Should Springsteen Be Forgiven?

Arguments for reconsidering the missteps on the Boss’ otherwise impeccable track record.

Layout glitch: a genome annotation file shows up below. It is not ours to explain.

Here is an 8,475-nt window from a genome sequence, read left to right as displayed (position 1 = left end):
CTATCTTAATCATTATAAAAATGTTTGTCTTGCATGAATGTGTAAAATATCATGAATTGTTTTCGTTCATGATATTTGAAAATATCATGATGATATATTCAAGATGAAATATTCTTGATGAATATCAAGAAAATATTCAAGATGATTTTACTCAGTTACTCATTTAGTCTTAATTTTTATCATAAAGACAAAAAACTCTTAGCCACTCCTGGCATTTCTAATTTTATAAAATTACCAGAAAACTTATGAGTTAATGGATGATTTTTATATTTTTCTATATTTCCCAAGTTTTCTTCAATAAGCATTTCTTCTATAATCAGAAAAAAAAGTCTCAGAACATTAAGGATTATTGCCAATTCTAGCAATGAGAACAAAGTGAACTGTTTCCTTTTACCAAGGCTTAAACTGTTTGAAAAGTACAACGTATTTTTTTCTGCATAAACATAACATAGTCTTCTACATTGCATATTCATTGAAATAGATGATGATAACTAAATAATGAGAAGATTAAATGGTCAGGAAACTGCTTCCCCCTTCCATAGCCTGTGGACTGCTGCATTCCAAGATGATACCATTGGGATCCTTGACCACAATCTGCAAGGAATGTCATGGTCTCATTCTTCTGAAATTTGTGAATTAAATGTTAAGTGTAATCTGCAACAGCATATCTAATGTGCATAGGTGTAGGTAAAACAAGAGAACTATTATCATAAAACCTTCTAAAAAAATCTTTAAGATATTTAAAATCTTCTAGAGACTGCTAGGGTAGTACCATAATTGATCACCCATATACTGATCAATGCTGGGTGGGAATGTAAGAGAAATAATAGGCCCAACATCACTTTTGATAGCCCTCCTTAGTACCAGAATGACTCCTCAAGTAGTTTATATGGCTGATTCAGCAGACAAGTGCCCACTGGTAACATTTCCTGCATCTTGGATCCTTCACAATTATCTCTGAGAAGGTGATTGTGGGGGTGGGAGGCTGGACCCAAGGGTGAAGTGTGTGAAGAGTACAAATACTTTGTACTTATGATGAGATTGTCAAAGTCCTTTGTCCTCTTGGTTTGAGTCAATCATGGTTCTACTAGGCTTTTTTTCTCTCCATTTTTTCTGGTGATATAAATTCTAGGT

Tunnel of Love(Columbia, 1987)The gelled hair, black suit, and bolo tie on the album cover, flanked by a hot white coupe on a sunny beach that bears no resemblance to the grim Jersey shore. The mega-success of Born in the U.S.A. and its unintended association with Ronald Reagan. The tabloid marriage to statuesque Hollywood blonde Julianne Phillips. The slick, synth-heavy production that relegated the E Street Band to cameo status. It was all so big-buck schmuck, so un-Boss—it was the album Tunnel of Love, which sent Springsteen loyalists into a decade-long tailspin of bitterness concerning their erstwhile working-class hero.Stripped of this context, however, Tunnel of Love is actually an exceptional collection of songs, an often dark, dynamic emotional roller coaster to fit right alongside the amusement park allusion in the title. Simply put, the album is a referendum on the Boss' short-lived marriage to Phillips. Its first track, "Ain't Got You," is a folky, harmonica-only cock tease in which Springsteen boasts that he's got all the riches in the world, save for the ultimate prize: a lifelong love. Next, the similarly cocky yet subtly tender "Tougher Than the Rest" sees Springsteen wooing his bride-to-be, a courtship that proves successful in the sweet, snappy "All That Heaven Will Allow."Following this appetizing opening salvo is a trio of songs that constitute the album's weakest quarter and have little if anything to do with its amorous theme. But then, with the tongue-in-cheek title track, the Boss gets back to his relationship with Phillips and the troubles therein. "It ought to be easy, ought to be simple enough," sings Springsteen. "Man meets woman and they fall in love/But the house is haunted and the ride gets rough/And you've got to learn to live with what you can't rise above.""Two Faces" and "Brilliant Disguise" continue in this vein, with Springsteen growing ever more angry with the state of his union. This is a great pair of songs, but they pale in comparison to the album's heart-wrenching, snail-paced final quarter, which sees Springsteen throwing in the towel on his marriage. "One Step Up," "When You're Alone," and "Valentine's Day" are haunting, gorgeous ballads that are apt to drive a broken man to tears, as personal and vulnerable a trio of tracks as the Boss has ever recorded. If they can't redeem this period of Springsteen's career in the eyes of diehards, then nothing can.Mike Seely